Why Bali falls completely silent for a day

Why Bali falls completely silent for a day
Why Bali falls completely silent for a day

Bali, Indonesia is one of the world’s most popular holiday destinations- especially for Australians.

The streets tingle with the whizz of motorbikes and the happy buzz of music pouring out of local cafes.

But one day a year, the entire island falls silent.

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“Mesabatan Api” or “fire war” is another Ngrupuk tradition. (Agung Parameswara/Getty Images via CNN Newsource)

This is Nyepi, Balinese New Year.

Unlike many other cultures, Balinese Hindus don’t mark the new year with fireworks, parties or drinking.

Instead, they observe Nyepi, or silence.

For a 24-hour period starting at 6am, Balinese Hindus fast, meditate, turn off the electricity and stay home with their families.

Local security officers, called pecalang, patrol the streets to make sure no one goes out.

There are no cars on the streets save the occasional ambulance.

The whole island comes to a halt.

Scenes from the ogoh-ogoh parade in Bali. (Putu Sayoga/Getty Images via CNN Newsource)

Regardless of their personal beliefs, everyone visiting during Nyepi will be affected by the holiday.The airport and all tourist attractions are closed, and hotels do not check anyone in or out during this period.

Amanda Syrowatka, owner of the Viceroy Bali, helps manage expectations for hotel guests during Nyepi.

She points out that while there is one day of silence, the days leading up to Balinese New Year are very popular with visitors due to special rituals you can’t experience anywhere else.

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What is Nyepi and what does it represent?

The Balinese calendar is 210 days long, and Nyepi falls on the day following the new moon of the 10th lunar month – this year, March 11.

The day before Nyepi is Ngrupuk, when giant monster effigies called ogoh ogoh, representing evil spirits, are paraded around by local children.

These effigies take months to make out of papier mache and are symbolically burned after the parade.

“From the religious and philosophy point of view, Nyepi is meant to be a day of self-introspection to reflect on values of our humanity, love, patience and kindness that should be within ourselves for the rest of our lives,” says Professor Wayan Ari, academic director of the School for International Training and a Bali native.

Ngrupuk, then, is a day to get all the noise-making out of one’s system before marking the new year with introspection.

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Wayan explains that it’s traditional to go around from house to house “carrying a torch, making a lot of noises, spitting local meswi spice in every corner of the buildings in our house compound, and building a ‘cross’ or tapakdara from white limestone on the feet of our family shrines.”

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While the majority of Indonesians are Muslim, Bali is an exception by being primarily Hindu.

Although Hinduism originated in India, Balinese Hinduism has many different customs and practices. Hindu holidays like Holi and Diwali are much less popular on the island than Nyepi.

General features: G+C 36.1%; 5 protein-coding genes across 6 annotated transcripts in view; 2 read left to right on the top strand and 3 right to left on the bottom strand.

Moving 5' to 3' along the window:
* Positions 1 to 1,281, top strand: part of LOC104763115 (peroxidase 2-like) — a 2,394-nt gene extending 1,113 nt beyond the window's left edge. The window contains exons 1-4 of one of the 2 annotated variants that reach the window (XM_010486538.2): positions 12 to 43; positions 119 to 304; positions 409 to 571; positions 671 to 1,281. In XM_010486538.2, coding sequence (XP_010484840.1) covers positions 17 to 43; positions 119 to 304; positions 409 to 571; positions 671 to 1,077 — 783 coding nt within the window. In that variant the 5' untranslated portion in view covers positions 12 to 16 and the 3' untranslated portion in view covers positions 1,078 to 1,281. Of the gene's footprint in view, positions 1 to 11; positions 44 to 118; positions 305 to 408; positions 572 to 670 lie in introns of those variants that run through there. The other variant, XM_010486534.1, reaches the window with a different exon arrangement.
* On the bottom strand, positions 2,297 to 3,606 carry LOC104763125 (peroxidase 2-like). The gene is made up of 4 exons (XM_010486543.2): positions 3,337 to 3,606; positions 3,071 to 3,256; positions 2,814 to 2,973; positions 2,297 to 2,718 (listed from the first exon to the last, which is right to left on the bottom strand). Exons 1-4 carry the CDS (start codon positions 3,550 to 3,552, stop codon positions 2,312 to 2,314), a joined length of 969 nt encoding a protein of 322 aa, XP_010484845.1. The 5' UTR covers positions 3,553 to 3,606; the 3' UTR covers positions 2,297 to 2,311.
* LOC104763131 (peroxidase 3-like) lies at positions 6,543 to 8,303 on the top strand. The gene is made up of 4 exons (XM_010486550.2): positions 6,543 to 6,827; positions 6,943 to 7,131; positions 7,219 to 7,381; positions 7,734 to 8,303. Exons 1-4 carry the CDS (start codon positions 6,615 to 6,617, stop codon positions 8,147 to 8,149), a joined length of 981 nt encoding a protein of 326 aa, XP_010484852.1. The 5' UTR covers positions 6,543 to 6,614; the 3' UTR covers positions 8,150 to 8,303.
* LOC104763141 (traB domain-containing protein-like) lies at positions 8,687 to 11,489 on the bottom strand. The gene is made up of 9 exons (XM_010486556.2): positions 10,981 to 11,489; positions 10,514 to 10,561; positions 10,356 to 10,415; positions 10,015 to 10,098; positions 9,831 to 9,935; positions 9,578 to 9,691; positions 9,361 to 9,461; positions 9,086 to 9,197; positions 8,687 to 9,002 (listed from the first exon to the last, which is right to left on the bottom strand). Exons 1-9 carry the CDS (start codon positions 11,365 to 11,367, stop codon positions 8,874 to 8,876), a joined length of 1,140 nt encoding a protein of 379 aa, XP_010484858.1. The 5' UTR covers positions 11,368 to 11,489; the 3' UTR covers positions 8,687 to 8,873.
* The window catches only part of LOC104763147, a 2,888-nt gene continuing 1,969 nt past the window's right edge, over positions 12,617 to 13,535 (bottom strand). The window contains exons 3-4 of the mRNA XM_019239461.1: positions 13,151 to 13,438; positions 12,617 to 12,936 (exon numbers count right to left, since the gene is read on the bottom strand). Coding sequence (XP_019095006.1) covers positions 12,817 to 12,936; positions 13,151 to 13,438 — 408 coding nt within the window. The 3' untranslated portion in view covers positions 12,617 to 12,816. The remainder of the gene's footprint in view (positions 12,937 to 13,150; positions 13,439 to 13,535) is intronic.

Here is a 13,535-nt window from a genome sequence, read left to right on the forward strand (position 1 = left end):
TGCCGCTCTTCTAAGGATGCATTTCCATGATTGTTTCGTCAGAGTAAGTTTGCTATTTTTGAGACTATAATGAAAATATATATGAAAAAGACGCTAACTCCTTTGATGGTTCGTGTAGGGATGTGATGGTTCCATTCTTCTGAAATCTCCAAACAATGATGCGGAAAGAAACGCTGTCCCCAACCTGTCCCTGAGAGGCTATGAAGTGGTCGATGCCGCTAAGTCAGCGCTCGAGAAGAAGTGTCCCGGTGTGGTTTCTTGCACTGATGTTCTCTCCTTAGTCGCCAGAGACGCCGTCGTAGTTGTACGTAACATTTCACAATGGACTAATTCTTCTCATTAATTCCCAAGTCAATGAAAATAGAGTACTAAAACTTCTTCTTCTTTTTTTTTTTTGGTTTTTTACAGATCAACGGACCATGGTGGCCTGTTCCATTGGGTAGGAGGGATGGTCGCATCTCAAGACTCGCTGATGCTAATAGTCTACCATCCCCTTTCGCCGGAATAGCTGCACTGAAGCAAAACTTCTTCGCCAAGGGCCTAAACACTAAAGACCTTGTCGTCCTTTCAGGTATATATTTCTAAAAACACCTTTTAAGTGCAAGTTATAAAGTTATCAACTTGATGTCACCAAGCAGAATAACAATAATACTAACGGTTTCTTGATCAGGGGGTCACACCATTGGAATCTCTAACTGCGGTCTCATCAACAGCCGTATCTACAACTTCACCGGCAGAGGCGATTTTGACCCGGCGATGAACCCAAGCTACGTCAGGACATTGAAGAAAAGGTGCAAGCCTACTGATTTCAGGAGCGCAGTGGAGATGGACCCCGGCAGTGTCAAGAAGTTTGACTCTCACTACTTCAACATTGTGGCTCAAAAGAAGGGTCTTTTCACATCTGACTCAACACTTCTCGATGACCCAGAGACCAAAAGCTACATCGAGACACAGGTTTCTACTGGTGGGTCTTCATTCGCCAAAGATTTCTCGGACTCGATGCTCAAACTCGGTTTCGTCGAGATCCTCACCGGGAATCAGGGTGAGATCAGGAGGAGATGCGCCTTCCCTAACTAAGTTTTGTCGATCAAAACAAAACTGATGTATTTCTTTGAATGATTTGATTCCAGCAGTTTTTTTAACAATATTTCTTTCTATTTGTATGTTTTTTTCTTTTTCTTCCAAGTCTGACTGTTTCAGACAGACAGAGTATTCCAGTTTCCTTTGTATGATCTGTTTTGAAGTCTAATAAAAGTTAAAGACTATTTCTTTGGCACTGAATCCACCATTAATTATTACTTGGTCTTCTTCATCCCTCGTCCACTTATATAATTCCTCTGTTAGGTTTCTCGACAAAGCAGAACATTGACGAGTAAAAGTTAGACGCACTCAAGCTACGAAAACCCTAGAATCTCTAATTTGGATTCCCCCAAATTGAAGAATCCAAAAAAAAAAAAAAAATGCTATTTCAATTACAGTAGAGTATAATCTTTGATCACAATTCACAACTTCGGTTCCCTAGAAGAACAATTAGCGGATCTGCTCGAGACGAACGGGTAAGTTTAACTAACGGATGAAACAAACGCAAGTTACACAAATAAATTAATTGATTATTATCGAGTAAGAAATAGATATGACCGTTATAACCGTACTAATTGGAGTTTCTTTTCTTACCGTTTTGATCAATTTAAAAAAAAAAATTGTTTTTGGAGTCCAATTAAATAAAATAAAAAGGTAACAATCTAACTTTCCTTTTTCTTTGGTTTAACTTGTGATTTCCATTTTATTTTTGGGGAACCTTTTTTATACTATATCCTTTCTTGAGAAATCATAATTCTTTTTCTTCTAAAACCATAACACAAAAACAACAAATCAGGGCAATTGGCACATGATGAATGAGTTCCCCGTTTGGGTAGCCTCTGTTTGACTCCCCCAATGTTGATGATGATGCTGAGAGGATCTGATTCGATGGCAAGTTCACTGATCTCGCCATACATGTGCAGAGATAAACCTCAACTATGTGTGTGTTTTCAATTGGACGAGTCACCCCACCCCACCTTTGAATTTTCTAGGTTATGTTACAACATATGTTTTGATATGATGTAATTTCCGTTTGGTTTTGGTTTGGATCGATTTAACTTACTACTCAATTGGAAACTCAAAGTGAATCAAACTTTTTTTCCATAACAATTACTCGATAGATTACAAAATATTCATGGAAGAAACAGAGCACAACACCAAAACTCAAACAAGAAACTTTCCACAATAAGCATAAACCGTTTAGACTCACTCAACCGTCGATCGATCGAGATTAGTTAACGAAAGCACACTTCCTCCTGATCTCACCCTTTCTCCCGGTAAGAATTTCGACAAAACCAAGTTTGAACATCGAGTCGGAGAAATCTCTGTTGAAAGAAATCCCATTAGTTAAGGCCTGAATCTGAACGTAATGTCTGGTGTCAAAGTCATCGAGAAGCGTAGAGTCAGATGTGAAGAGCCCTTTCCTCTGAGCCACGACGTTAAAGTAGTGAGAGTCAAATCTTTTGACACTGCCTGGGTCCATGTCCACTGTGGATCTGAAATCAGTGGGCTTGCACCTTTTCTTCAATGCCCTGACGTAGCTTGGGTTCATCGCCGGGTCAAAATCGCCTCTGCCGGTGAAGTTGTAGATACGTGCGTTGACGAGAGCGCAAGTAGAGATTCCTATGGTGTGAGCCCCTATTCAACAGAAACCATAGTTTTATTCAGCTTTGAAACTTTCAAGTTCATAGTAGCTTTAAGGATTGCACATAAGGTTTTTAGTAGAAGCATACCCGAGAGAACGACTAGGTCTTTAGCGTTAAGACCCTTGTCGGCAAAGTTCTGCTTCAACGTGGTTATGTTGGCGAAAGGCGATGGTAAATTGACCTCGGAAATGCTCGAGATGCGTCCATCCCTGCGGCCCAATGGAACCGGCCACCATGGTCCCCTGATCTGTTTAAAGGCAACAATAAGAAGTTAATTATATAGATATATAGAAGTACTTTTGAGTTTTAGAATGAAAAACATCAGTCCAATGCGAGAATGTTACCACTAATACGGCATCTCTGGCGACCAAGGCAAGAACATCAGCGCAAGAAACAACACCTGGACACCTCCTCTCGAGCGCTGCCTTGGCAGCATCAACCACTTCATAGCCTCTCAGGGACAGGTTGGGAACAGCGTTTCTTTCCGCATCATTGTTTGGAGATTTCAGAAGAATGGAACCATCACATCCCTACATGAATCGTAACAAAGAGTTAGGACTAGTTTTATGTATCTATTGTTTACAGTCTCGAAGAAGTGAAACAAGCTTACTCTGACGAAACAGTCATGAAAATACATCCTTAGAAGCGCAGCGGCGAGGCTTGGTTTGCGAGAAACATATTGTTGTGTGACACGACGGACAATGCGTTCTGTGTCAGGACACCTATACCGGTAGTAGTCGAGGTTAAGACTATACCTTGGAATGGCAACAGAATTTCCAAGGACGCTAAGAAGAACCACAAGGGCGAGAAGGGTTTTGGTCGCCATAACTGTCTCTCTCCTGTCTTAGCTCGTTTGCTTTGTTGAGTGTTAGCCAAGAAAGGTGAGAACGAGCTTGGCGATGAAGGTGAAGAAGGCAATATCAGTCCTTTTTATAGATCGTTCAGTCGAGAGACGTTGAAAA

What is it like for a visitor during Nyepi?

Jero Mangku Tindih is the resort manager at the Viceroy Bali. A native of the island, he relishes the opportunity to educate people about his culture’s beliefs and practices.

He and the Viceroy’s Syrowatka work together on an annual special Nyepi package to help guests understand and take part in the observances.

Tindih and his team will talk to guests ahead of Nyepi and invite them to the nearby village to join in with the Ngrupuk celebrations.

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The Viceroy’s website blocks off Nyepi from its booking calendar (guests who arrive before the holiday can remain, but no one can check in or begin a new reservation that day) and provides information for tourists ahead of their trips.

Balinese traditional guards, or pecalang, patrol during the observation of Nyepi on March 31, 2014 in Kuta, Bali, Indonesia. (Putu Sayoga/Getty Images via CNN Newsource)

Visitors cannot leave their hotels or rental apartments on Nyepi. If they’d like to experience the day like a local, they can opt to eschew electronic devices and modern technology.

The Viceroy provides three meals – since no restaurants are open – and keeps the pool, spa and gym open for guests who want to use them. The Wi-Fi also stays on.

“We respect our culture, but we also respect our guests,” says Tindih.

“They are not the same religion as us, so that means our hotel is still operating normally.”

For Ngrupuk, team members will transport interested guests to a nearby village via golf cart.

In addition to the ogoh ogoh parade, they can watch the fire war – a dramatic ritual where local men light coconut husks on fire and toss them at each other.

While some tourists plan to come to Bali for Nyepi specifically to witness or take part in the holiday, some find themselves there unexpectedly.

American freelance writer Margot Biggs was in the latter category.

(Supplied)

Though she wasn’t aware of the holiday or the regulations around it when she booked her 2019 vacation, she says that her Ubud hotel reached out to her over email to explain Nyepi and what would be happening – or not happening – during that day.

“While I might not plan a trip around Nyepi,” says Bigg,

“I certainly wouldn’t mind being in Bali for it again. It’s a beautiful tradition that we could all benefit from practicing for our own spiritual and mental health.”

Source: travel.nine.com.au

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